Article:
Sunday Message for 13 February 2022: “Have a Great Be-attitude”
Posted On February 12, 2022
Today’s message focuses on the first part of Jesus’ Sermon on the Plain (Luke 6: 17-26). Please note that next week’s Message Supplement will cover the second portion of the Sermon on the Plain (Luke 6: 27-38).
Both the Sermon on the Mount and the Sermon on the Plain are concentrated versions of Jesus’ teachings, each of which contain special promises known as “Beatitudes,” declaring how certain attitudes and behavior unleash God’s favor. “Beatitude” originates from the Latin term for “blessing,” akin to a deep, enduring joy. Such a soul-empowering condition is what Jesus proclaimed in his eight Beatitudes (summarized below from the version found in Matthew 5: 3-10):
3 “Blessed are the poor in spirit, for theirs is the kingdom of heaven.
4 “Blessed are those who mourn, for they will be comforted.
5 “Blessed are the meek, for they will inherit the earth.
6 “Blessed are those who hunger and thirst for righteousness, for they will be filled.
7 “Blessed are the merciful, for they will receive mercy.
8 “Blessed are the pure in heart, for they will see God.
9 “Blessed are the peacemakers, for they will be called children of God.
10 “Blessed are those who are persecuted for righteousness’ sake, for theirs is the kingdom of heaven.
Where did Jesus deliver his Beatitudes? The setting of Jesus’ Sermon on the Plain in Luke chapter 6 was “a great crowd of his disciples and a great multitude of people” (Luke 6:17). It’s unknown how many people were gathered there to witness Jesus, or how many of those assembled could physically hear his words. What is known is that Jesus’ message continues to resonate through history.
The magnificent Beatitudes contain deeply reassuring promises which deserve constant attention. A consistent theme is that diverse deprivations and persecutions on earth will be compensated by God’s blessings. Such encouragement is priceless because life is difficult and even God’s followers seldom escape challenges and suffering.
There’s an interesting parallel structure in the Beatitudes. This is evident in how righteous persons may experience hardship in earthly terms but also how they are more than compensated by God, who promises eventual fulfillment. Throughout the Beatitudes there’s a sense that no matter what a hostile life heaps on you, God will overcome it. It is profoundly uplifting to suggest that heavenly blessings more than make up for your ordeals.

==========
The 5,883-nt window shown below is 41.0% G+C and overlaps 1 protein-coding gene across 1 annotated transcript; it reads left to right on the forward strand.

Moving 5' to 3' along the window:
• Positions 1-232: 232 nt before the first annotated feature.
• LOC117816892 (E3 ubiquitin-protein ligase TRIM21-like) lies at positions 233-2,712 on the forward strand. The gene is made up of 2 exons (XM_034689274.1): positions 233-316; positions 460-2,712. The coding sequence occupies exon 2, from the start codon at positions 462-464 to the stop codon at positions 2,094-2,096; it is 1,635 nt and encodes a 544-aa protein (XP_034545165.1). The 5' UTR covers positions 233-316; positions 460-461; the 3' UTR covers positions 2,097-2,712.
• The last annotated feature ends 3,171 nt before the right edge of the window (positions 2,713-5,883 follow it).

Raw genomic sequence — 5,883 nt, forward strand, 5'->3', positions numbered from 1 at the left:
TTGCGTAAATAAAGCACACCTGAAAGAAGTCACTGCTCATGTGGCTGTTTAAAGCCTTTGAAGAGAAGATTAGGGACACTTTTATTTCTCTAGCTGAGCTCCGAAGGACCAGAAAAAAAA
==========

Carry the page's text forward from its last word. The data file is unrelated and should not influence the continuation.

The Beatitudes shine amid life’s adversity because there’s hope radiating from God, who offers strength in the same parts of your life that the world attacks. Each Beatitude starts with “blessed,” which declares that you’re in God’s care. Consider the first Beatitude, about being poor in spirit. Poverty is generally not a desirable condition but the second half of that Beatitude promises the opposite of poverty, which is the surpassing richness of heaven’s kingdom.
Next is the Beatitude about mourning, which is a state of suffering a loss. To overcome mourning, God’s faithful are promised comfort, which can be a cure for even the darkest bereavement. Third is the Beatitude about meekness, which is the willingness to lessen selfish ambition for the sake of inheriting more than the entire earth. The fourth Beatitude is that of hungering and thirsting, which will be overcome by divine filling.
Mercy, the subject of the fifth Beatitude, can be costly in that it requires letting go of bitterness, to which God responds with redemption. The sixth and seventh Beatitudes honor the virtues of sincere, pure motives and making peace, both of which open the heavens as the righteous see God and become children of the Almighty. The eighth and final Beatitude is that of being persecuted for living a pure life, which will be rewarded with that wondrous blessing of the kingdom of heaven.
Do you feel challenged in trying to obtain the benefits promised by the Beatitudes? A key to all this is allowing God’s Spirit to reign in your heart and mind. It isn’t easy to always think and act as well as we ought. Nonetheless, perseverance is often makes the crucial difference.
As you consider the upcoming season of Lent please ask God to fulfill your desire to be a disciple of the Almighty. Just like those persons gathered on the plain to hear Jesus long ago, open your ears and understanding to God. Draw comfort from divine promises and you’ll feel more than compensated for life’s ills, injuries and injustices.